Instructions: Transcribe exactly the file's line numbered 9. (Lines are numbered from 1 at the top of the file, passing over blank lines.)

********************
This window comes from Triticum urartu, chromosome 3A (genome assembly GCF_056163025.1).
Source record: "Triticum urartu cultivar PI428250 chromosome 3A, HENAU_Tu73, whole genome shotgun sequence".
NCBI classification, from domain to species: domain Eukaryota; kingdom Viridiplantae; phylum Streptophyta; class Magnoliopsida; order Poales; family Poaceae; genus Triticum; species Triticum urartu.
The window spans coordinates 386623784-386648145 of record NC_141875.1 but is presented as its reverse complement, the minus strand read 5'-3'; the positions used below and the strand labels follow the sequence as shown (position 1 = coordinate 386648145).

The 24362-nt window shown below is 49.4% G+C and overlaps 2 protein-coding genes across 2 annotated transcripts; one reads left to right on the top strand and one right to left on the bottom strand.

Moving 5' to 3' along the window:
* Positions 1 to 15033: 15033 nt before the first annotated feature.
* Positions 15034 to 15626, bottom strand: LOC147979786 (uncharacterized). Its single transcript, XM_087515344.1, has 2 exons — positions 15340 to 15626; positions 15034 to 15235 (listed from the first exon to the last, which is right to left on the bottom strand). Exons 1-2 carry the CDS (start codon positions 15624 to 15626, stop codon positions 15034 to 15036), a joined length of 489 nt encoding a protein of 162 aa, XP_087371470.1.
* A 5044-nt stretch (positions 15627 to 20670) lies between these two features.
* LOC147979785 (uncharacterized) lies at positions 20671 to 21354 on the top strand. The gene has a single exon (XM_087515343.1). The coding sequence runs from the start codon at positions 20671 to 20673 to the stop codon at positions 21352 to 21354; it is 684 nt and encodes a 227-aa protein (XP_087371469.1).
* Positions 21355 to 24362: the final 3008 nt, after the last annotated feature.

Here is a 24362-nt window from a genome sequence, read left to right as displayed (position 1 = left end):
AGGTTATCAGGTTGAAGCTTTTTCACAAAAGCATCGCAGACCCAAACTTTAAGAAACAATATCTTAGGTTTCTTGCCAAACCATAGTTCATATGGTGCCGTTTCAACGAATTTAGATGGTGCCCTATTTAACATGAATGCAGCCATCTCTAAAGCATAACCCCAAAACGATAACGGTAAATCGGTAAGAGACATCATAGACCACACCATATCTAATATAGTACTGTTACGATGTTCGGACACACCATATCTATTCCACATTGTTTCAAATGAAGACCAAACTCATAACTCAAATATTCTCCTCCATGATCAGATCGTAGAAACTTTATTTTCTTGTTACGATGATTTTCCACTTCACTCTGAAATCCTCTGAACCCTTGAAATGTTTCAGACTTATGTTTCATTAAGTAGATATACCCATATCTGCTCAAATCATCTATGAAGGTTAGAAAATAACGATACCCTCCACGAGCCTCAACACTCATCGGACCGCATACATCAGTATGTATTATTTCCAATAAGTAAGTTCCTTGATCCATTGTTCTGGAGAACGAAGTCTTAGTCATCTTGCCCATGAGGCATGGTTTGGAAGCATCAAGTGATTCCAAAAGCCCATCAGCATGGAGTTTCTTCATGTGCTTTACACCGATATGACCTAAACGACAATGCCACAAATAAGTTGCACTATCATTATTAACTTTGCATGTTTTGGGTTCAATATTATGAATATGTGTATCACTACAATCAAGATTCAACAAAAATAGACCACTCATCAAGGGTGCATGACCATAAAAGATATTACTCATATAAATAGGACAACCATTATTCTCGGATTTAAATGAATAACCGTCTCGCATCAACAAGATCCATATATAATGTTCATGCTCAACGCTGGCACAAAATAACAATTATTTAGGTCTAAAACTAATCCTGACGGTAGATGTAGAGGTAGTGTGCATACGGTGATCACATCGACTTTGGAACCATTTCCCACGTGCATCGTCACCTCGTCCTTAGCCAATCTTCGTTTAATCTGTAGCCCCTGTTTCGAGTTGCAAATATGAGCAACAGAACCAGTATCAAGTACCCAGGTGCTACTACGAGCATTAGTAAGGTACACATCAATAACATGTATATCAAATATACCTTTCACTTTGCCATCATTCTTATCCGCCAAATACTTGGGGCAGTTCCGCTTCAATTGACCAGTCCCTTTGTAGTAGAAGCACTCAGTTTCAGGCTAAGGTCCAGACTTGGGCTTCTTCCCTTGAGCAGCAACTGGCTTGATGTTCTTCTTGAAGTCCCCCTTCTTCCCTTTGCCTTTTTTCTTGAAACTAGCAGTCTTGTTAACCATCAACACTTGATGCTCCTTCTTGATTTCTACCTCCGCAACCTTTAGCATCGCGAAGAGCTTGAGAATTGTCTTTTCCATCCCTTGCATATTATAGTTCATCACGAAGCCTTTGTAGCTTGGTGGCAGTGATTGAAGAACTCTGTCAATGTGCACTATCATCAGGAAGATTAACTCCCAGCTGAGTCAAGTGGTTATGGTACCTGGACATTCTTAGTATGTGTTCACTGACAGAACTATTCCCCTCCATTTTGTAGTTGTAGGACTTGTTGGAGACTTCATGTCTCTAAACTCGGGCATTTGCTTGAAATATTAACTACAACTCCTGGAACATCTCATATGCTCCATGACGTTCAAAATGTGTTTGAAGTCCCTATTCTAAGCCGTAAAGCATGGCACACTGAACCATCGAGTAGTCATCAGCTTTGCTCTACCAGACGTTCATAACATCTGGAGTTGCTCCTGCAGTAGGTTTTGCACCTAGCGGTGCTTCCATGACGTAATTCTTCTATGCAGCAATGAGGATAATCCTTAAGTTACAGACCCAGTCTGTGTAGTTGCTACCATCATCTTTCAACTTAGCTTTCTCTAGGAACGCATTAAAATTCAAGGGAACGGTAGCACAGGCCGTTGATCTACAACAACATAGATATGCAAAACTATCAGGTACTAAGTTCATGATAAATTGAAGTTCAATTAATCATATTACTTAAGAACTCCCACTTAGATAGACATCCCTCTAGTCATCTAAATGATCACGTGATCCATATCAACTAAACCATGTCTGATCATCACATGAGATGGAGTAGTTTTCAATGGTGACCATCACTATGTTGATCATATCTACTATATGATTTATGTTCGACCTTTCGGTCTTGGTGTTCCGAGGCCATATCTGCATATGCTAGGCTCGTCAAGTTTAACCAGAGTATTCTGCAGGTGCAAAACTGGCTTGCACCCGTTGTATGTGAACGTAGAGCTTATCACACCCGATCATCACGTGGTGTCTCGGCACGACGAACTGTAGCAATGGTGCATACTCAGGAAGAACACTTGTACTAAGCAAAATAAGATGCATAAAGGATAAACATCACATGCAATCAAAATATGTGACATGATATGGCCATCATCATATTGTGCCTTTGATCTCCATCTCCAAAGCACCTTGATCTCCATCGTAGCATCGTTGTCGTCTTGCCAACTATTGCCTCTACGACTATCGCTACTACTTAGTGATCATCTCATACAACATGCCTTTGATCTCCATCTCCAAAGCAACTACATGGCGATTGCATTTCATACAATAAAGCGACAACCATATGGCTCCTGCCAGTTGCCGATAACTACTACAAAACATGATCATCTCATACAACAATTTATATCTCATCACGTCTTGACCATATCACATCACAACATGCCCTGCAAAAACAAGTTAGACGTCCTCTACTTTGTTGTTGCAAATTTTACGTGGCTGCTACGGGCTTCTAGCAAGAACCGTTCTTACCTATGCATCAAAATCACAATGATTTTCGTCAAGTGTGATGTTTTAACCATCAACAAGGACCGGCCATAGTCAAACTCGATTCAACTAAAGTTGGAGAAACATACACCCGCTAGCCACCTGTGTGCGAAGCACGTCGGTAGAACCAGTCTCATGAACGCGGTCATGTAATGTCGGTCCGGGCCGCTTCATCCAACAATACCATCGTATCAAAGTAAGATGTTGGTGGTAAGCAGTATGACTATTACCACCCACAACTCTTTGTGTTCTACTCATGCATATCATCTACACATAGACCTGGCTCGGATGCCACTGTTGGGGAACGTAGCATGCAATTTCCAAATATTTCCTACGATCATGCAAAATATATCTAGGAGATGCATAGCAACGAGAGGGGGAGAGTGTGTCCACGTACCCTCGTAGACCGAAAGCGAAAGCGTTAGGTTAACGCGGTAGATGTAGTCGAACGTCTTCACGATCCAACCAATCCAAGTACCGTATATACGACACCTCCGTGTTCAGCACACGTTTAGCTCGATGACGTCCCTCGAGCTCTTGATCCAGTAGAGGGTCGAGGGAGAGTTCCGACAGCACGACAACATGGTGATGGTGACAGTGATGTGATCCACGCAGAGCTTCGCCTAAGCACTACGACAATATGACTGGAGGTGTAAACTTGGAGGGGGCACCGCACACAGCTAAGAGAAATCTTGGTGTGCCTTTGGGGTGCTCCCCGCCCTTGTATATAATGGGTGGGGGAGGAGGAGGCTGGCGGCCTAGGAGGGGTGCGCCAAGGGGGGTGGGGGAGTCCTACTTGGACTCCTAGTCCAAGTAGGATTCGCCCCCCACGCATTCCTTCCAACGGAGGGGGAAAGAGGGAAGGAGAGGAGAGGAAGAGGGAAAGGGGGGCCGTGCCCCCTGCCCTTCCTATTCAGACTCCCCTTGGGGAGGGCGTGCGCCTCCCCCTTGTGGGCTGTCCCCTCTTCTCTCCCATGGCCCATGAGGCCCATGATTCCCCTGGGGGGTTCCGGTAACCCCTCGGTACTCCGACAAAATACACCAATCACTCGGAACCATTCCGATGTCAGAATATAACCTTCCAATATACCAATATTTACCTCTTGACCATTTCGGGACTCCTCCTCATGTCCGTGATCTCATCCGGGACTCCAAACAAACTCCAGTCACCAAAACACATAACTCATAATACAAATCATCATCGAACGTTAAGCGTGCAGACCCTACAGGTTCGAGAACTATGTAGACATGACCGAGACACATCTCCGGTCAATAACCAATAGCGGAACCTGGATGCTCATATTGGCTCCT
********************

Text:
* A 5044-nt stretch (positions 15627 to 20670) lies between these two features.